Sunday, September 07, 2008


Nature is economical. For example, Red, Green & Blue (the three primary/additive colors - light) generate all the colors of the rainbow in TVs, projectors & computer displays while Cyan, Magenta & Yellow (three subtractive colors - ink/paint) do the same thing on paper, canvas or anything else that reflects color. (Black is added to the mix as subtractive colors cannot interact with each other as precisely as additive i.e. CYMK/4 Color Process Color Model.)

In additive color models such as RGB, white is the “additive” combination of all primary colored lights, while black is the absence of light. In the CMYK model, it is just the opposite: white is the natural color of the paper or other background, while black results from a full combination of colored inks.

This kind of elegant economy is also expressed in chemistry with the Periodic Table of Elements, a brilliant concept invented by Dmitry I. Mendeleyev in 1869 to show how the elements relate to one another.

In viewing how the elements work as a system, researchers are now questioning if 68 molecules hold the key to all disease, a finding, if found to be true, could be the breakthrough scientists have been looking for since the beginning of time.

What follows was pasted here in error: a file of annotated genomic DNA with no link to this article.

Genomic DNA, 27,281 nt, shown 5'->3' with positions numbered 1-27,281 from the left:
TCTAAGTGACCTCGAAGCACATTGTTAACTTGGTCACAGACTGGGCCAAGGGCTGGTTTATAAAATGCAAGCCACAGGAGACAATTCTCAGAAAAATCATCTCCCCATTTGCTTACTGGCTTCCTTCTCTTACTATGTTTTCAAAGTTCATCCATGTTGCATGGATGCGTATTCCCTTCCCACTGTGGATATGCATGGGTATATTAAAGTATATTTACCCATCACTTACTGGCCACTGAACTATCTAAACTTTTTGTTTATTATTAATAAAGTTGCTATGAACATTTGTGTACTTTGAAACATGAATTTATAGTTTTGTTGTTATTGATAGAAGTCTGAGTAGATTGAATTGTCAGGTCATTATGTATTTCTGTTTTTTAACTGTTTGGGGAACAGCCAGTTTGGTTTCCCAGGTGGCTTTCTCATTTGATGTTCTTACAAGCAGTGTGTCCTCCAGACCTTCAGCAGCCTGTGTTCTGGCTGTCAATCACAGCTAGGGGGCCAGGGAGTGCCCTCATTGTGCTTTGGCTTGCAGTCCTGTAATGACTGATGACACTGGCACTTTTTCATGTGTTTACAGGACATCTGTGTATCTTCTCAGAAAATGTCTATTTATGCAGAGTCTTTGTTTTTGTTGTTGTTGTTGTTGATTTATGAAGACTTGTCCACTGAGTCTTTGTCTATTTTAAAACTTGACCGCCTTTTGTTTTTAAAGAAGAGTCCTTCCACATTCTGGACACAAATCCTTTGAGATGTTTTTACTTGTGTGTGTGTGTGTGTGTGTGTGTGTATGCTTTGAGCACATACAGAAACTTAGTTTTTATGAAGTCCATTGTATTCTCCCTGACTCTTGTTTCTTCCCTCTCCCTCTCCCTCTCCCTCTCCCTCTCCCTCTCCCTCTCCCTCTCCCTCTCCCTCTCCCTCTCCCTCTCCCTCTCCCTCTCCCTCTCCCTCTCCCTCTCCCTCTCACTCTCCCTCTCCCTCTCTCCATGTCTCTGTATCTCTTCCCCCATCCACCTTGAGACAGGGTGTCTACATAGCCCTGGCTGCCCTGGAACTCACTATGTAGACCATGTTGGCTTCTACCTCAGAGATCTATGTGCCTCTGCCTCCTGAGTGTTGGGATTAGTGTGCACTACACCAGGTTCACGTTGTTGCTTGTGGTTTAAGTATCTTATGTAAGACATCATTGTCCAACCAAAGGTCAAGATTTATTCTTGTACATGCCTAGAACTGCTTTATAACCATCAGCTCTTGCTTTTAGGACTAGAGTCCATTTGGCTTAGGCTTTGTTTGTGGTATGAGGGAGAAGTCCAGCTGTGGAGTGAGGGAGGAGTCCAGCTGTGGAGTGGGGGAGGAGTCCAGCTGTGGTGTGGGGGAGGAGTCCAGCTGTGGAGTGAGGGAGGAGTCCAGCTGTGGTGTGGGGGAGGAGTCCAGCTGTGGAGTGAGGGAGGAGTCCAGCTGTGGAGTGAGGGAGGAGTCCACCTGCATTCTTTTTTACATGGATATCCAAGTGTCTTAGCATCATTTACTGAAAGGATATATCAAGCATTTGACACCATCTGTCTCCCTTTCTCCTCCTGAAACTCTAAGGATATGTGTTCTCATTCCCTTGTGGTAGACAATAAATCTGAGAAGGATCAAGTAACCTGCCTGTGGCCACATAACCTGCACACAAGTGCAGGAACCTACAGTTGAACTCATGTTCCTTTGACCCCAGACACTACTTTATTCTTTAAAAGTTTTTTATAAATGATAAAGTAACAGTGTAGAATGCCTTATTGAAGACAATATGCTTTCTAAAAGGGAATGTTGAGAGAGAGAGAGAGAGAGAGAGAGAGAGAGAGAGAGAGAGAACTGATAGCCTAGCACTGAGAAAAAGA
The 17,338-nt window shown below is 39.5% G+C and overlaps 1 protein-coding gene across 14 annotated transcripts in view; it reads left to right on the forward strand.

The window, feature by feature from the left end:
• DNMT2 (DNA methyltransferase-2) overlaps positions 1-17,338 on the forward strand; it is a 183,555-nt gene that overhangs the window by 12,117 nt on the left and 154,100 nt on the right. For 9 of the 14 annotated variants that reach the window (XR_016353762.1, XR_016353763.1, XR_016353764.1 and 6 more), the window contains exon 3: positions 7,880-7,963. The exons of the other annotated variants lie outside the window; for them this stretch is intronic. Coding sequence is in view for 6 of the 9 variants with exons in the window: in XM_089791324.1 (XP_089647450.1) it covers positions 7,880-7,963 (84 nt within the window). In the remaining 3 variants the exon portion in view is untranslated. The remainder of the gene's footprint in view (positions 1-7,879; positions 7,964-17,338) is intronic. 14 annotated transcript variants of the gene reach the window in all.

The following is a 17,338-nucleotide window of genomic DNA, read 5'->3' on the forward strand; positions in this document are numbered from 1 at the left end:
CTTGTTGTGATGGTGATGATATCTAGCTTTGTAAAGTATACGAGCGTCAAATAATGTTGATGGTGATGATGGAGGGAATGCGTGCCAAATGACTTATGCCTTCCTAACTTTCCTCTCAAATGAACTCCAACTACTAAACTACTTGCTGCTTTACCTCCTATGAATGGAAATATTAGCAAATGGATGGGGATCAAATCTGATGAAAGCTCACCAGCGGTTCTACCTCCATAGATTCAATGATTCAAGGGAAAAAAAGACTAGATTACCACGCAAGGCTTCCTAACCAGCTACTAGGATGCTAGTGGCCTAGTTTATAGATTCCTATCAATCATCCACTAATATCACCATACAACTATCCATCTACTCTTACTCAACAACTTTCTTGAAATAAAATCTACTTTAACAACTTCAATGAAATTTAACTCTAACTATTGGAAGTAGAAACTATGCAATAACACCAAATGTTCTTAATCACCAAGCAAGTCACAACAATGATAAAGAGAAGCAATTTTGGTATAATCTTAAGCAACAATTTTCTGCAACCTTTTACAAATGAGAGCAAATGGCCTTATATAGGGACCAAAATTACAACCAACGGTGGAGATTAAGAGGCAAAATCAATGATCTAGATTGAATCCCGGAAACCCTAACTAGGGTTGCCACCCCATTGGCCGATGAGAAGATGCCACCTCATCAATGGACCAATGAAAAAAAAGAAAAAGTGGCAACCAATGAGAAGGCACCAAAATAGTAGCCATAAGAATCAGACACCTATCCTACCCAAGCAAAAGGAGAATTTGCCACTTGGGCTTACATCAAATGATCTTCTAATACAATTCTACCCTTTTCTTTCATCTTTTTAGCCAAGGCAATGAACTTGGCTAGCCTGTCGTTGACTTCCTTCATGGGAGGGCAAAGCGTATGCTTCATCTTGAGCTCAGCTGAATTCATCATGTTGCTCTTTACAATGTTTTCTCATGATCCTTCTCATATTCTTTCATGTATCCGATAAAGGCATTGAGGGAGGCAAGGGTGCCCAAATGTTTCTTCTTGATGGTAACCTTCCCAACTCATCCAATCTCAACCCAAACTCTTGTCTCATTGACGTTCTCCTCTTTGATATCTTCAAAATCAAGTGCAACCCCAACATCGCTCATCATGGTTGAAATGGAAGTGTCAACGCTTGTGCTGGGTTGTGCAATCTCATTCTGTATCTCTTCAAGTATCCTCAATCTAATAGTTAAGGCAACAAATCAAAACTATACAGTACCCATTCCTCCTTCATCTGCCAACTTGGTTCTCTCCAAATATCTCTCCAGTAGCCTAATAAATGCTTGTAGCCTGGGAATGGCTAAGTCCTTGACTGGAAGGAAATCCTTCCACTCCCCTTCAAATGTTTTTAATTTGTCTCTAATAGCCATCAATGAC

Reviewing findings from multiple disciplines, Jamey Marth, Ph.D., UC San Diego Professor of Cellular and Molecular Medicine and Investigator with the Howard Hughes Medical Institute, realized that only 68 molecular building blocks are used to construct these four fundamental components of cells: the nucleic acids (DNA and RNA), proteins, glycans and lipids. His work, which illustrates the primary composition of all cells, is published in the September issue of Nature Cell Biology.

Like the periodic table of elements, first published in 1869 by Russian chemist Dmitri Mendeleev, is to chemistry, Marth’s visual metaphor offers a new framework for biologists.

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